With the mortar gun, squeeze mortar into the brick joints. Start with the long, continuous horizontal bed runs. Then, go back and fill in each of the shorter vertical or perpendicular joints. Make sure that the mortar is forced all of the way to the back of the joint.


    The front of the mortar should stand out from the brick face. The mortar should not be flush with or recessed from the brick face.

  9. Let the Mortar Rest

    Leave the mortar for about 30 to 45 minutes to partially dry. Test by pressing the mortar with your finger. If your finger does not leave a depression, the mortar is ready for repointing. Do not let the mortar completely dry out.

  10. Repoint the Vertical Joints

    Starting with the vertical perpendicular sections, press the pointing tool flat into the mortar. Slide the tool up and down to smooth and compress the mortar. Do this for all vertical joints.

  11. Repoint the Horizontal Joints

    Follow immediately by repointing the horizontal bed mortar courses.

  12. Clean the Vertical Joints

    Return to the vertical perpendiculars and use the pointing tool to clean them up.

  13. Brush Away Excess Mortar

    With a soft-bristled brush, brush away excess mortar from the face of the brick. Go easy to avoid digging into the newly repointed mortar between the bricks.

  • What does tuckpointing do?

    Tuckpointing removes old or crumbled mortar between the bricks and fills the open joints with new mortar.

  • What is the difference between tuckpointing and repointing?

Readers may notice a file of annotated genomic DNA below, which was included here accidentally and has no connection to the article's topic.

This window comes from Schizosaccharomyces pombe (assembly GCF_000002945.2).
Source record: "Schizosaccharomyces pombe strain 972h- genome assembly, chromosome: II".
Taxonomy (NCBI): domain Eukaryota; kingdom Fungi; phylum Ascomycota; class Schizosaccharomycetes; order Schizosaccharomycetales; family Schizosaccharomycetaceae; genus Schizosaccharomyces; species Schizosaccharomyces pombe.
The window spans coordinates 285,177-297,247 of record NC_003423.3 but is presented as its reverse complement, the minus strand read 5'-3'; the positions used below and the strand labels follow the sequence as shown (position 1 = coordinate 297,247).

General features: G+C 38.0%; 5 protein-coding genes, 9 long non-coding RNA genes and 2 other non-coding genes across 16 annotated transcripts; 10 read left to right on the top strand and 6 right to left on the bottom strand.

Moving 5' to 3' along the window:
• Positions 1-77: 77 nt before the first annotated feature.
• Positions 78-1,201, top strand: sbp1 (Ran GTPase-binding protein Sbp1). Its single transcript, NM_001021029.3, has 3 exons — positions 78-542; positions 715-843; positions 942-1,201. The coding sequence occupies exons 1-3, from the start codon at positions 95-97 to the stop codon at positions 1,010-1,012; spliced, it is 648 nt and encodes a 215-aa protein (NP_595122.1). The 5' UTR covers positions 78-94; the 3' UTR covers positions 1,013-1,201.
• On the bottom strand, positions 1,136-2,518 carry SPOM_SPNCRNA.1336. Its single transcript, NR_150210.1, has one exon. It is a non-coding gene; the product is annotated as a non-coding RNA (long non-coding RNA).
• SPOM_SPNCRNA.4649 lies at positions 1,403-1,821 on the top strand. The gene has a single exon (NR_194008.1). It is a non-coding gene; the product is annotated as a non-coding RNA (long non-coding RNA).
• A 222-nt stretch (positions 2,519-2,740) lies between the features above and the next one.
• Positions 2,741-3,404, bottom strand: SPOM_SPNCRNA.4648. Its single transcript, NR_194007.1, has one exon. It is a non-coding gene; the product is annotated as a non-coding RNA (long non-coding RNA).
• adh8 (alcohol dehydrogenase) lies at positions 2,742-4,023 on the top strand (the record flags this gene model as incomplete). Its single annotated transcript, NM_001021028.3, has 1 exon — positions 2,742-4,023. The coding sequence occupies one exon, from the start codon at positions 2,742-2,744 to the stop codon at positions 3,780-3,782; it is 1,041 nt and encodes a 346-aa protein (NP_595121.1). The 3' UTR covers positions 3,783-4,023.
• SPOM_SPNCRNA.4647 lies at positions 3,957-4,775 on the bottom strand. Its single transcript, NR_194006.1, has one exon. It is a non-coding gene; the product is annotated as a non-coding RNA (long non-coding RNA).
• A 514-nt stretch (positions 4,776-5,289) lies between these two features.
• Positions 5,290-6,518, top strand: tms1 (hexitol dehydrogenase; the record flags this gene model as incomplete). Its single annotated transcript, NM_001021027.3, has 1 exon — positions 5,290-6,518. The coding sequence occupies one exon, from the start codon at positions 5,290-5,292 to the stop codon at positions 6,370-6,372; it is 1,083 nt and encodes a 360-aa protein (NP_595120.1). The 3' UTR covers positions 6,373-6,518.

For the most part, there is no difference between tuckpointing and repointing. Both terms mean the same thing. Tuckpointing may refer to a process that creates the look of thin mortar lines, though this usage is rare.

  • What is the difference between pointing and tuckpointing?

    Pointing brick is the process of adding mortar to brick joints when the brick is initially installed. Tuckpointing (or repointing) is the process of removing poor mortar from bricks and replacing it—usually, after the brick has been in place for years.

  • What happens if you don't do tuckpointing?

    If you don't do tuckpointing, water will begin to enter the wall between the bricks. Water infiltration will speed up the decay of the mortar.

  • How often should tuckpointing be done?

    Tuckpointing should be done every 25 to 30 years or when the brick mortar is crumbling or cracking.

  • Why is it called tuckpointing?

    Tuckpointing refers to the need to tightly push or tuck the mortar into the brick joints. A pointing trowel is used to compact or tuck the mortar between the bricks.

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  1. ASTM E 2260, Guide for Repointing (Tuckpointing) Historic Masonry. ASTM International

  2. Repointing (Tuckpointing) Brick Masonry, Brick Brief July 2005. Brick Industry Association

  3. Maintenance of Brick Masonry TN 46. Brick Industry Association